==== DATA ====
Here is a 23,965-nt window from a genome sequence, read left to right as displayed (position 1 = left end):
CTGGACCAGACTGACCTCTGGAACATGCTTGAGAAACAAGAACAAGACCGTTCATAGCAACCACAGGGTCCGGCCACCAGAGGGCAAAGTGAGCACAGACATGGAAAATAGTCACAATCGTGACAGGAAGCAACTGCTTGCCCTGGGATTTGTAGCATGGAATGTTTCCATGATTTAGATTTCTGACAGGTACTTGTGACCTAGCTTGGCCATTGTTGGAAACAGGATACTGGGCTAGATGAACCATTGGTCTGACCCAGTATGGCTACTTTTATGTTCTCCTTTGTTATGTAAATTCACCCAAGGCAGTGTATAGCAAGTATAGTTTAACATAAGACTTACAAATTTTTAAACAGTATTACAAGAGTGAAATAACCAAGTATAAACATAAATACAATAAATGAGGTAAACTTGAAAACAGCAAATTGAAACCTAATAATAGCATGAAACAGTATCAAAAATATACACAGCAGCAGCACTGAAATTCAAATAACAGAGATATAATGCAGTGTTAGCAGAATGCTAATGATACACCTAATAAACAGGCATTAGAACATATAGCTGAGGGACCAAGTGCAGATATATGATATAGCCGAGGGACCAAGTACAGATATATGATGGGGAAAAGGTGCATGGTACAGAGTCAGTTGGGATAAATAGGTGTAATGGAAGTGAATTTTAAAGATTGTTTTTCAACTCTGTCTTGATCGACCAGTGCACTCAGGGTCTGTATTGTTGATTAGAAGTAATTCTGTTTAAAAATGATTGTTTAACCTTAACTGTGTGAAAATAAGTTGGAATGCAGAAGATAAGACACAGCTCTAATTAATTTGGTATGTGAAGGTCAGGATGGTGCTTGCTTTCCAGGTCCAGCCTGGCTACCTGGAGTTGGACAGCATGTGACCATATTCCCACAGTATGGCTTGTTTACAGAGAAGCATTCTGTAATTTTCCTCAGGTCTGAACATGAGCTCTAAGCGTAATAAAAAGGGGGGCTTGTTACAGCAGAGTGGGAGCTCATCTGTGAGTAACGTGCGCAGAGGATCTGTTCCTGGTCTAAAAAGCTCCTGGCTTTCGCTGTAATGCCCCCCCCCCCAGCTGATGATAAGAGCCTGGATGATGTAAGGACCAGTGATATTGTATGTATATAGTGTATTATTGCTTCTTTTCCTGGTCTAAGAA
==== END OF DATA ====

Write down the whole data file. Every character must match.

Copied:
Here is a 23,965-nt window from a genome sequence, read left to right as displayed (position 1 = left end):
CTGGACCAGACTGACCTCTGGAACATGCTTGAGAAACAAGAACAAGACCGTTCATAGCAACCACAGGGTCCGGCCACCAGAGGGCAAAGTGAGCACAGACATGGAAAATAGTCACAATCGTGACAGGAAGCAACTGCTTGCCCTGGGATTTGTAGCATGGAATGTTTCCATGATTTAGATTTCTGACAGGTACTTGTGACCTAGCTTGGCCATTGTTGGAAACAGGATACTGGGCTAGATGAACCATTGGTCTGACCCAGTATGGCTACTTTTATGTTCTCCTTTGTTATGTAAATTCACCCAAGGCAGTGTATAGCAAGTATAGTTTAACATAAGACTTACAAATTTTTAAACAGTATTACAAGAGTGAAATAACCAAGTATAAACATAAATACAATAAATGAGGTAAACTTGAAAACAGCAAATTGAAACCTAATAATAGCATGAAACAGTATCAAAAATATACACAGCAGCAGCACTGAAATTCAAATAACAGAGATATAATGCAGTGTTAGCAGAATGCTAATGATACACCTAATAAACAGGCATTAGAACATATAGCTGAGGGACCAAGTGCAGATATATGATATAGCCGAGGGACCAAGTACAGATATATGATGGGGAAAAGGTGCATGGTACAGAGTCAGTTGGGATAAATAGGTGTAATGGAAGTGAATTTTAAAGATTGTTTTTCAACTCTGTCTTGATCGACCAGTGCACTCAGGGTCTGTATTGTTGATTAGAAGTAATTCTGTTTAAAAATGATTGTTTAACCTTAACTGTGTGAAAATAAGTTGGAATGCAGAAGATAAGACACAGCTCTAATTAATTTGGTATGTGAAGGTCAGGATGGTGCTTGCTTTCCAGGTCCAGCCTGGCTACCTGGAGTTGGACAGCATGTGACCATATTCCCACAGTATGGCTTGTTTACAGAGAAGCATTCTGTAATTTTCCTCAGGTCTGAACATGAGCTCTAAGCGTAATAAAAAGGGGGGCTTGTTACAGCAGAGTGGGAGCTCATCTGTGAGTAACGTGCGCAGAGGATCTGTTCCTGGTCTAAAAAGCTCCTGGCTTTCGCTGTAATGCCCCCCCCCCCAGCTGATGATAAGAGCCTGGATGATGTAAGGACCAGTGATATTGTATGTATATAGTGTATTATTGCTTCTTTTCCTGGTCTAAGAA